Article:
TAPPER: What does the president think most Americans feel about the stimulus package, on this one-year anniversary? He seemed a little — he has seemed a little frustrated in comments he's made, including today, about depictions of the stimulus package.
GIBBS: I haven't talked to him recently about that, Jake. I know that — I would describe it the way I described it yesterday. It's understandable the frustration that the American people feel about the direction of their economy, based on what we've gone through since December of 2007 in losing more than 8 million jobs, and what we've gone through over the past decade where there was virtually no job growth, and in many cases people working harder and bringing home less. We're at 9 percent unemployment — 9.7 percent unemployment. So, look, it's — the president is frustrated with where this economy is as well. That's not to mention housing, the financial system, and a whole host of other events that — that we encountered at the beginning of our ministration.
TAPPER: Yes, but what does he think Americans think about the stimulus package, specifically about the — you guys are obviously very proud of it. What do you think the American people feel about it?
GIBBS: Well, I — well, let me explain what I think we believe the Recovery Act has begun to do.
I think it is undeniable that the Recovery Act has increased and added to the economic growth that's been reported in the third quarter and the fourth quarter of 2009.
Maybe the best way to look at this is, absent what was pumped into the economy by the recovery plan, economic growth, rather than being plus 2.2 percent for the third quarter of 2009, which was, by the way, the first positive economic growth we'd in a year — estimates range from negative .6 to negative 1.1 percent.
So the economy is actually contracting — would have been contracting for a fifth quarter — fifth consecutive quarter.
In the fourth quarter, the economy grew by 5.7 percent. Economists believe that that number would be 3 percent to 3.7 percent were it not for the recovery plan. We know that 2 million people would be — would not be receiving paychecks that — that are now.
And I think, most importantly, and what the president discussed today and what you've seen — would have seen yesterday when Vice President Biden traveled to Saginaw, Michigan is that we have begun to invest in and lay the new foundation for creating jobs in the future.
The president used, today, the example of domestic electric battery capability in autos, something that the United States was largely responsible for 2 percent of the world's output the year before the Recovery Act, next year will be responsible for 20 percent of the world's output, and by 2015, 40 percent, based on the investments, through the recovery plan, in clean energy jobs and in laying that foundation for long-term economic growth.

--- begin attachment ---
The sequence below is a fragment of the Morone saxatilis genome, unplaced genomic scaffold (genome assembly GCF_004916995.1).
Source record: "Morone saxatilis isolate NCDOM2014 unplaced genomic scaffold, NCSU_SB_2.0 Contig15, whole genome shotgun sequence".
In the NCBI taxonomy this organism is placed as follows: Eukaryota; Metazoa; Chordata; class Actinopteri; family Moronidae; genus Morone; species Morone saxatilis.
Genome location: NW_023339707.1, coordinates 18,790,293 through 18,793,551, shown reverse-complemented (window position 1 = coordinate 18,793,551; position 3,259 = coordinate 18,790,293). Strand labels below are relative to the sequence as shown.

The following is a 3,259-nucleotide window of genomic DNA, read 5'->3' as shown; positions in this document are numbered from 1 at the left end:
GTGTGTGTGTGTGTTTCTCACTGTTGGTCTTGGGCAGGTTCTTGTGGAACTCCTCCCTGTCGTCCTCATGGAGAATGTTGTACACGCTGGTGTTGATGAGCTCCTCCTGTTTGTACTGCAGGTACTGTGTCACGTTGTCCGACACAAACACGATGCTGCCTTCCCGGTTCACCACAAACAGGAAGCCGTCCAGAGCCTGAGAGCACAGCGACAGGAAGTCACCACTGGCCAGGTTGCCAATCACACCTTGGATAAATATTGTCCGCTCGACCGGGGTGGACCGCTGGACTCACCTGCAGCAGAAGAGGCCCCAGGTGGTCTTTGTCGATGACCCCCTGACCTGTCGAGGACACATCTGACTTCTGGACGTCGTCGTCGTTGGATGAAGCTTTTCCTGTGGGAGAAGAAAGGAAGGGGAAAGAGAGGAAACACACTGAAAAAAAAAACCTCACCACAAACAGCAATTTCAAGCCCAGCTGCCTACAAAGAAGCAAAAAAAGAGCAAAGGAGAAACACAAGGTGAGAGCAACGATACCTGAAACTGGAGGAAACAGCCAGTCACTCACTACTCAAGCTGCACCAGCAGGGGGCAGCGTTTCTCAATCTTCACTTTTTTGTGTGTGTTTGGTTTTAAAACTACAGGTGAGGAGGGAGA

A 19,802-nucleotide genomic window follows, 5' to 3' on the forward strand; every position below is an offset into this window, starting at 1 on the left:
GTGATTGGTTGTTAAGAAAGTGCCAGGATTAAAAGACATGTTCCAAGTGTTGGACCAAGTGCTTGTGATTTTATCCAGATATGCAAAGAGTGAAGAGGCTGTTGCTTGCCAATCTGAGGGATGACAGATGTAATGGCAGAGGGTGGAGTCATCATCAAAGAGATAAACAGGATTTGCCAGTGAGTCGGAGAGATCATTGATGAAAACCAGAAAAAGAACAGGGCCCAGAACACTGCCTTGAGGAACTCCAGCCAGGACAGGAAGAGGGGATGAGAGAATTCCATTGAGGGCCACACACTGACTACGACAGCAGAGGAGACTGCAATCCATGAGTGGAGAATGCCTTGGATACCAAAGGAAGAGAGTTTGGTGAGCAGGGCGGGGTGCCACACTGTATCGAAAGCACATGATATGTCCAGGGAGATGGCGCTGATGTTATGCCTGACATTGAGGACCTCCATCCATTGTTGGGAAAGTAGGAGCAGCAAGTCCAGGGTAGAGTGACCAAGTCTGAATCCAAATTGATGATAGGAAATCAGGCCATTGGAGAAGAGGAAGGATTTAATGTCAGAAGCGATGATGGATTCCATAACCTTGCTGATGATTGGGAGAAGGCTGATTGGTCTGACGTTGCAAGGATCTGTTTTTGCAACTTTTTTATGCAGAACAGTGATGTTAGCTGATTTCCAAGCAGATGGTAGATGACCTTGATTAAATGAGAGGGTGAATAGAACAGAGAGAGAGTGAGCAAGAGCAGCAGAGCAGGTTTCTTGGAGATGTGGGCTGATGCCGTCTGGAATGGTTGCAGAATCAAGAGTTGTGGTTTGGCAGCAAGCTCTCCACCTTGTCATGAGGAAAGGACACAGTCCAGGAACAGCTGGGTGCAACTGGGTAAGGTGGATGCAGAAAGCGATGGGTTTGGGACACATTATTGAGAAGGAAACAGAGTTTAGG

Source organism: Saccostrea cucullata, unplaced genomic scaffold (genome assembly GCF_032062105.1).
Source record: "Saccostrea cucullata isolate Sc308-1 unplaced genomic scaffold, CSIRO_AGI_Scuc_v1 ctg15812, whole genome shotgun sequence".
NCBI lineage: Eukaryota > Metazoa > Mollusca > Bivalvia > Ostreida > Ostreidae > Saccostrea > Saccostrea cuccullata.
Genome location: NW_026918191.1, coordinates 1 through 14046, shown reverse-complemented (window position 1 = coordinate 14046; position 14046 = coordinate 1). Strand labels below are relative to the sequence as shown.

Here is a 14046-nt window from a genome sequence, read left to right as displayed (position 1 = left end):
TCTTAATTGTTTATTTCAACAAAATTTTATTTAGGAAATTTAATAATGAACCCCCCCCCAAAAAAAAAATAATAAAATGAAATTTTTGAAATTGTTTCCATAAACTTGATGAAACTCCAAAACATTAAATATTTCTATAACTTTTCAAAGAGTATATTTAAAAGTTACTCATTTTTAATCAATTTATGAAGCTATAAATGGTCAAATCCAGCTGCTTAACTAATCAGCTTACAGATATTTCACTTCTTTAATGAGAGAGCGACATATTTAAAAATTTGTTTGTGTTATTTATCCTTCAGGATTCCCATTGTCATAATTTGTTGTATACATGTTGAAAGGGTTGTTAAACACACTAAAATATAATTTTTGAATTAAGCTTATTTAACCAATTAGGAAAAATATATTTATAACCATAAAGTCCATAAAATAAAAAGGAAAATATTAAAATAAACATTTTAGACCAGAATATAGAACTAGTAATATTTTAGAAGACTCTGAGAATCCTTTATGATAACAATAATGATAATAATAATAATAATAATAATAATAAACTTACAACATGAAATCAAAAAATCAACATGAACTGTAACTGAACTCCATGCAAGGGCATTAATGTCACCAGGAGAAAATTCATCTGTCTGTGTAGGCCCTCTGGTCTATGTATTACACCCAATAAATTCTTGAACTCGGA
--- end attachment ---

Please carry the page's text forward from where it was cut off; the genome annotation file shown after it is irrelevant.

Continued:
Again, it is understandable, I think, that people are frustrated with where they are economically, with their personal economic situation. And it's also understandable that, despite the impact of or the effects of individual components of the Recovery Act, it's likely that, because one of the main components of the Recovery Act was to stem the bleeding in state and local government budgets, that actions that have had to be taken at that level have impacted the way people feel about what happened at a national level. All of that is — is an exceedingly long way…
TAPPER: Could you explain more about that last part. I'm afraid I don't understand.
GIBBS: Well, for instance, if you got a tax cut at the federal level, but because of record budget shortfalls in state and local government budgets, they may have had to raise taxes. Right? So your net impact may be that not only did you feel, but you got, because of shortfalls, a change in your taxes in a way that you didn't feel was positive.
You know, Chip's not here today, but Chip mentioned the poll yesterday and the CBS-New York Times poll. I mean, I do think one thing — one of the numbers that stands out is if you asked the American people, "How long do you think this recovery is going to take?," 70 percent of the American people said "two years or more." I think they get that this current recession started in December 2007. Economic anxiety probably dates back a good full 10 years and it's going to take quite some time to dig out of that hole.
TAPPER: That same poll shows that half the American people — almost half, 48 percent — think that the stimulus package will never create jobs. I mean, it's just an empirical fact that, you know, the government jobs, it's clearly created jobs. Why — do you think it's just because it's almost 10 percent unemployment that the American people are so sour on the stimulus?
GIBBS: I think that's a huge weight on all this. I don't think there's any doubt that — do I think when the economy does recover that people will view the efforts to help the economy recover in a different way? Absolutely.